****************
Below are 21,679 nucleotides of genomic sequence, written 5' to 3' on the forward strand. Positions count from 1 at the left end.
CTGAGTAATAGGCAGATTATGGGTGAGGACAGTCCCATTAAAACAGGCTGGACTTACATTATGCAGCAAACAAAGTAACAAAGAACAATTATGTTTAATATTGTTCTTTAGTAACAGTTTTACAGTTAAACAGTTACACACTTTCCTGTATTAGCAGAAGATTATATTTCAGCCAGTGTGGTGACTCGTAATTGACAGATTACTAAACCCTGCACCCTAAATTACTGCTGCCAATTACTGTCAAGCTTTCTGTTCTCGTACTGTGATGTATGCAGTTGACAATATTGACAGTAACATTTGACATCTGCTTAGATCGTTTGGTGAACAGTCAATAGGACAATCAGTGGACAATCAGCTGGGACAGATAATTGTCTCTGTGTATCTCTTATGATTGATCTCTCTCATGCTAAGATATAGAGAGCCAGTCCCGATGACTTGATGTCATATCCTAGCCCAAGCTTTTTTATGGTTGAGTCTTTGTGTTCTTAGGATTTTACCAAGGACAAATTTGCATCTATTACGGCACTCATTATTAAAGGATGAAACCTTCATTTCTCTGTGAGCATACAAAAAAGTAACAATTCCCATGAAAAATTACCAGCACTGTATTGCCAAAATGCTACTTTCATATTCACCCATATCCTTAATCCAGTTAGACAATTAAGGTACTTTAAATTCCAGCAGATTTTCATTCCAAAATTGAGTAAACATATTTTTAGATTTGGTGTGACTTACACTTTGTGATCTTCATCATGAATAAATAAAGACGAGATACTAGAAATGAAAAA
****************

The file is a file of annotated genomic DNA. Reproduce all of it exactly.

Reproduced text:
Below are 21,679 nucleotides of genomic sequence, written 5' to 3' on the forward strand. Positions count from 1 at the left end.
CTGAGTAATAGGCAGATTATGGGTGAGGACAGTCCCATTAAAACAGGCTGGACTTACATTATGCAGCAAACAAAGTAACAAAGAACAATTATGTTTAATATTGTTCTTTAGTAACAGTTTTACAGTTAAACAGTTACACACTTTCCTGTATTAGCAGAAGATTATATTTCAGCCAGTGTGGTGACTCGTAATTGACAGATTACTAAACCCTGCACCCTAAATTACTGCTGCCAATTACTGTCAAGCTTTCTGTTCTCGTACTGTGATGTATGCAGTTGACAATATTGACAGTAACATTTGACATCTGCTTAGATCGTTTGGTGAACAGTCAATAGGACAATCAGTGGACAATCAGCTGGGACAGATAATTGTCTCTGTGTATCTCTTATGATTGATCTCTCTCATGCTAAGATATAGAGAGCCAGTCCCGATGACTTGATGTCATATCCTAGCCCAAGCTTTTTTATGGTTGAGTCTTTGTGTTCTTAGGATTTTACCAAGGACAAATTTGCATCTATTACGGCACTCATTATTAAAGGATGAAACCTTCATTTCTCTGTGAGCATACAAAAAAGTAACAATTCCCATGAAAAATTACCAGCACTGTATTGCCAAAATGCTACTTTCATATTCACCCATATCCTTAATCCAGTTAGACAATTAAGGTACTTTAAATTCCAGCAGATTTTCATTCCAAAATTGAGTAAACATATTTTTAGATTTGGTGTGACTTACACTTTGTGATCTTCATCATGAATAAATAAAGACGAGATACTAGAAATGAAAAA